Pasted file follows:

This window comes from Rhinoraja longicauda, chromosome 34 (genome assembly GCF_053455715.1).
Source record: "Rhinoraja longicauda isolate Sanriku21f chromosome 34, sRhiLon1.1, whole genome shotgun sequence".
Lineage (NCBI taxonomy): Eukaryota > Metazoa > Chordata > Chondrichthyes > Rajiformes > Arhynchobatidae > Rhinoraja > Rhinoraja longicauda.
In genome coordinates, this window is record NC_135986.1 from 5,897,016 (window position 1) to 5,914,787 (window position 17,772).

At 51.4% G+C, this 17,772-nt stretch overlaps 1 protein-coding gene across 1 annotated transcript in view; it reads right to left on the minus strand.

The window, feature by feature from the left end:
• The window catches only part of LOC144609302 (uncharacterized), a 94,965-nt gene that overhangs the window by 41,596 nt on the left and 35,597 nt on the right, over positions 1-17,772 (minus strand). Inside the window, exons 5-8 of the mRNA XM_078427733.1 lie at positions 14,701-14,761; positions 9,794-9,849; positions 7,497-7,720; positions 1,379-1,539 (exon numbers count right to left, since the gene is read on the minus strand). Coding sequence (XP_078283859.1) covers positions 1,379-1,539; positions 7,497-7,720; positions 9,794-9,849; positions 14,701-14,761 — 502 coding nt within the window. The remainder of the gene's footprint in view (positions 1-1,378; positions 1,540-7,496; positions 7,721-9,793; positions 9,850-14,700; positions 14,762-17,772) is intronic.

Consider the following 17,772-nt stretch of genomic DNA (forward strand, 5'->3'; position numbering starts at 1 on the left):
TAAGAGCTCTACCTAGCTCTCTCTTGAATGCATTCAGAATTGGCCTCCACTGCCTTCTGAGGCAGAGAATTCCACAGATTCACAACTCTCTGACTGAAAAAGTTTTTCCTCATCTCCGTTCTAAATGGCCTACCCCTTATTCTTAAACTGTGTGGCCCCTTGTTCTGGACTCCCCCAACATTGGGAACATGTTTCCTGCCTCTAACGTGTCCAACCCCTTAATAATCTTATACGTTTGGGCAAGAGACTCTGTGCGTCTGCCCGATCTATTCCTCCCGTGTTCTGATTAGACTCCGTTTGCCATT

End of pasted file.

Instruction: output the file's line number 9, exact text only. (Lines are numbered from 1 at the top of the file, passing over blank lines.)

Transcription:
TAAGAGCTCTACCTAGCTCTCTCTTGAATGCATTCAGAATTGGCCTCCACTGCCTTCTGAGGCAGAGAATTCCACAGATTCACAACTCTCTGACTGAAAAAGTTTTTCCTCATCTCCGTTCTAAATGGCCTACCCCTTATTCTTAAACTGTGTGGCCCCTTGTTCTGGACTCCCCCAACATTGGGAACATGTTTCCTGCCTCTAACGTGTCCAACCCCTTAATAATCTTATACGTTTGGGCAAGAGACTCTGTGCGTCTGCCCGATCTATTCCTCCCGTGTTCTGATTAGACTCCGTTTGCCATT